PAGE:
NBA Draft Boom or Bust: Potential Best/Worst Case Scenarios for Lottery Picks
With the World Cup, Wimbledon, the recent U.S. Open, the conclusion of the exciting NBA Finals, and the league's upcoming free agency bonanza, the draft has flown under the radar a bit.
However, the draft is just a few hours away, and speculation continues to swirl about potential draft-day trades, as well as the obligatory "Who goes where?" debate.
With all the prognostication, why not try a little predicting of our own?
We'll go through a few of the players expected to be taken relatively near the top of tomorrow night's draft, and give them a best/worst case scenario based on NBA counterparts.
Good. Let's go.
Best case comparison: Derrick Rose/Russell Westbrook
The parallels between Wall and Rose are the ones most commonly drawn, and with good reason.
All three players have great size (Rose: 6'3", 190; Westbrook: 6'3", 190; Wall: 6'4", 195) to go along with superior athleticism. Combine that with great court vision and great handles and you've got yourself an ideal point guard.
Like Rose has with Chicago, Wall will become a cornerstone for the Wizards and should help make Washington an attractive destination in the next few years.
Wall's jump shot could also stand to improve, similarly to Rose and Westbrook coming out of college.
Worst case comparison: Steve Francis?
There isn't really a solid worst-case comparison for Wall. Francis was an off-guard stuck in a point guard's body. Wall is a straight-up point guard.
I suppose the worst case Wall is a worse version of Rose. There.
Best case comparison: Brandon Roy
Roy is an under-control player with the ability to get to the rim as well as create his own shot inside the arc.
Turner has similar tools and physical build. Turner was extremely well-rounded at Ohio State, and he could fill a box score better than Roy at the next level.
Some question how well Iguodala and Turner will blend playing at the same time, but the Sixers would be ecstatic if he proves to be the reliable scorer that Roy has become.
Worst case scenario: Corey Brewer
Brewer evidently learned to shoot from distance last season, as he went from shooting 19 percent beyond the arc as a rookie to 34 percent from deep last season.
Brewer is still obviously very young and still has plenty of room to grow into a very reliable overall player. Not a terrible worst case for Turner.
Best case scenario: Al Jefferson
Cousins is a very polished offensive player, and his size should allow him to be a punishing force on the interior. Cousins is taller than Jefferson, but should be able to put up similar double-double numbers.
However, major questions exist regarding his attitude and the head on his shoulders.
By all accounts, he's talented enough to be the No. 1 overall pick.
Worst case scenario: Derrick Coleman
This one is easy.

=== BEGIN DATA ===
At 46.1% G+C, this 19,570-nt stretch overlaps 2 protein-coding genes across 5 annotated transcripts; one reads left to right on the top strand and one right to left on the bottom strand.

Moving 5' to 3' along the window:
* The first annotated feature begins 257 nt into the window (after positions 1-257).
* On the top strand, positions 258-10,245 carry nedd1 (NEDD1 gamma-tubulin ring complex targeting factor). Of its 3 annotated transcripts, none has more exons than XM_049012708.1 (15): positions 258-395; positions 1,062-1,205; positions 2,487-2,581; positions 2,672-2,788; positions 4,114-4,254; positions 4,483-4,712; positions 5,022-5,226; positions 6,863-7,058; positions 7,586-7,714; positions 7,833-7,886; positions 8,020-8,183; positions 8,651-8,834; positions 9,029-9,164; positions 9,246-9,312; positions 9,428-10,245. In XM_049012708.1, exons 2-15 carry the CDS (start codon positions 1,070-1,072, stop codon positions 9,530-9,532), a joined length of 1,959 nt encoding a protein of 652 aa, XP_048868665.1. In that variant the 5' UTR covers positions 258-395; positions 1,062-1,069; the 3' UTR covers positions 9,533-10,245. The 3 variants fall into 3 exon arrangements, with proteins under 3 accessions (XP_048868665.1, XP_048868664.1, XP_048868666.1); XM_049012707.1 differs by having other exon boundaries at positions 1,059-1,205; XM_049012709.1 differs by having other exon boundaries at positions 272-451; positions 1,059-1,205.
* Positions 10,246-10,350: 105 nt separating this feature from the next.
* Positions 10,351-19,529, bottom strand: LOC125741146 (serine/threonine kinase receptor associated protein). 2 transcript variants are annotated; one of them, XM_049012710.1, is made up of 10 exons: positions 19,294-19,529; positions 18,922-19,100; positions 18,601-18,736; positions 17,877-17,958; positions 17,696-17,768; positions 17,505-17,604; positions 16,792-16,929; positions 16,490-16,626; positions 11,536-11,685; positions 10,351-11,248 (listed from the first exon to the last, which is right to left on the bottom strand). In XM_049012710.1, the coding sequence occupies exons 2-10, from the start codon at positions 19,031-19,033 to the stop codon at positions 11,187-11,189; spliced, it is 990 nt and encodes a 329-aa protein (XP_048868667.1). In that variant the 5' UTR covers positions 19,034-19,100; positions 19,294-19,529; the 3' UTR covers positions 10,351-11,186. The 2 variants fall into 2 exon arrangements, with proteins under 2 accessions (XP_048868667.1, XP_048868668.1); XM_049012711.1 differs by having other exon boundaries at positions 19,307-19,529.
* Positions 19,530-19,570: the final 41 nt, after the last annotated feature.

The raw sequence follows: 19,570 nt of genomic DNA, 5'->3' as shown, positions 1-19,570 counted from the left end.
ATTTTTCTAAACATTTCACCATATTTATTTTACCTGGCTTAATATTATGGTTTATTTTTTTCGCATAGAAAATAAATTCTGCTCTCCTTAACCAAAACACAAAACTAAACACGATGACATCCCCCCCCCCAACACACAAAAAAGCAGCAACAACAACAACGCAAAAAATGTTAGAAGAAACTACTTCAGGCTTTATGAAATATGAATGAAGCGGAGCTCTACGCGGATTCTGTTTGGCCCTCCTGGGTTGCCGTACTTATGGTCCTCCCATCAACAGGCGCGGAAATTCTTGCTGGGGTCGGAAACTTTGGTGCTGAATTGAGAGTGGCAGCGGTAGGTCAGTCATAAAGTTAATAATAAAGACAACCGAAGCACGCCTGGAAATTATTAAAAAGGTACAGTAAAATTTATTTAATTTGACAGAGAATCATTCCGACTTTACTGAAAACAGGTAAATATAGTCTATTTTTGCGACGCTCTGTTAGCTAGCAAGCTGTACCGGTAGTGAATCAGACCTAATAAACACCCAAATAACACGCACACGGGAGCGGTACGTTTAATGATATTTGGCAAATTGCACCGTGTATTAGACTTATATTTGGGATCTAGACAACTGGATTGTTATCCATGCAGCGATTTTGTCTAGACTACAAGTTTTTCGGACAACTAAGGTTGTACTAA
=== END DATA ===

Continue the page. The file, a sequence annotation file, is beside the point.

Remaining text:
Coleman was an immensely talented player with a similar physical build, and his career was derailed due in large part to lack of enthusiasm for basketball and conditioning.
It's not a stretch to imagine Cousins eventually traveling down that unfortunate path.
Coleman was the No. 1 overall pick in 1990 by New Jersey and made only one All-Star team.
Best case scenario: Kevin Garnett
Favors is lanky just like Garnett, and is still extremely raw on the offensive end. A lack of reps in his only season at Georgia Tech certainly didn't help.
He has good size at 6'10" and 250 lbs, and is an explosive athlete. His potential defensive prowess has scouts raving, and he's one of the best rebounders available here. Sound familiar?
Worst case scenario: Tyrus Thomas
There have been some big man failures at the top of previous NBA Drafts, and Thomas is one of them (so far). As expected, Thomas has been a decent shot-blocker, but the rest of his game has yet to arrive.
However, he's still just 23, and Favors could be facing a similar development.
Favors doesn't turn 19 until July, and likely won't be a guy to contribute much early on.
Best case scenario: Scottie Pippen
Johnson is a wiry, rangy small forward with a steady offensive game. He's a stellar athlete and has the ability to make a name for himself on the defensive end of the floor.
Like Turner, he's extremely well-rounded, and it wouldn't come as a surprise to see him fill up a box score at the next level.
His age—he's all ready 23—could be a bit of a deterrent, though.
Worst case scenario: inept version of Trevor Ariza
Ariza isn’t a great offensive player by any means, so I suppose this is what a worst- case scenario for Johnson would be. Even if the offensive game doesn’t come along (or is slow to advance), Johnson should be able to be a versatile defender.
His length allows him to guard at least three positions.
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